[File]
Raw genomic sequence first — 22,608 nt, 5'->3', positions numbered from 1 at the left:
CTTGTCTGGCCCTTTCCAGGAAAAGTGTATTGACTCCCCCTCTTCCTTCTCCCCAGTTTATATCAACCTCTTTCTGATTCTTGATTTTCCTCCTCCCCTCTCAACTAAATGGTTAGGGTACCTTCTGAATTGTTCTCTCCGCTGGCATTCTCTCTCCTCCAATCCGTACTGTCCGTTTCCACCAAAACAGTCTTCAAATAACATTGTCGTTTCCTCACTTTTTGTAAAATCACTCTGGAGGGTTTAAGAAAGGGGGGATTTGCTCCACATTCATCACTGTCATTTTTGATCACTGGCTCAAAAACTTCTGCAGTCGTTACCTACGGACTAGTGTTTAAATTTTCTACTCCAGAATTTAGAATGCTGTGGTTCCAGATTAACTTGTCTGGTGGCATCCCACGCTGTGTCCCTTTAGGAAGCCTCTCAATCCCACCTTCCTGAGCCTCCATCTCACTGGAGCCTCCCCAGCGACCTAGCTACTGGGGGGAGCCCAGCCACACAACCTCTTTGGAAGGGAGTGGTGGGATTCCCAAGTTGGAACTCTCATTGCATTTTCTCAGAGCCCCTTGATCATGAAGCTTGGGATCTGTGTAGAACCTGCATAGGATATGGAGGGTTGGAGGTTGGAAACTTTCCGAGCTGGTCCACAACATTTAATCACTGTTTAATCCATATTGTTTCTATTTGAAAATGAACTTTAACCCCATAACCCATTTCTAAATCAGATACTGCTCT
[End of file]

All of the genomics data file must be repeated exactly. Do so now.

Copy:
Raw genomic sequence first — 22,608 nt, 5'->3', positions numbered from 1 at the left:
CTTGTCTGGCCCTTTCCAGGAAAAGTGTATTGACTCCCCCTCTTCCTTCTCCCCAGTTTATATCAACCTCTTTCTGATTCTTGATTTTCCTCCTCCCCTCTCAACTAAATGGTTAGGGTACCTTCTGAATTGTTCTCTCCGCTGGCATTCTCTCTCCTCCAATCCGTACTGTCCGTTTCCACCAAAACAGTCTTCAAATAACATTGTCGTTTCCTCACTTTTTGTAAAATCACTCTGGAGGGTTTAAGAAAGGGGGGATTTGCTCCACATTCATCACTGTCATTTTTGATCACTGGCTCAAAAACTTCTGCAGTCGTTACCTACGGACTAGTGTTTAAATTTTCTACTCCAGAATTTAGAATGCTGTGGTTCCAGATTAACTTGTCTGGTGGCATCCCACGCTGTGTCCCTTTAGGAAGCCTCTCAATCCCACCTTCCTGAGCCTCCATCTCACTGGAGCCTCCCCAGCGACCTAGCTACTGGGGGGAGCCCAGCCACACAACCTCTTTGGAAGGGAGTGGTGGGATTCCCAAGTTGGAACTCTCATTGCATTTTCTCAGAGCCCCTTGATCATGAAGCTTGGGATCTGTGTAGAACCTGCATAGGATATGGAGGGTTGGAGGTTGGAAACTTTCCGAGCTGGTCCACAACATTTAATCACTGTTTAATCCATATTGTTTCTATTTGAAAATGAACTTTAACCCCATAACCCATTTCTAAATCAGATACTGCTCT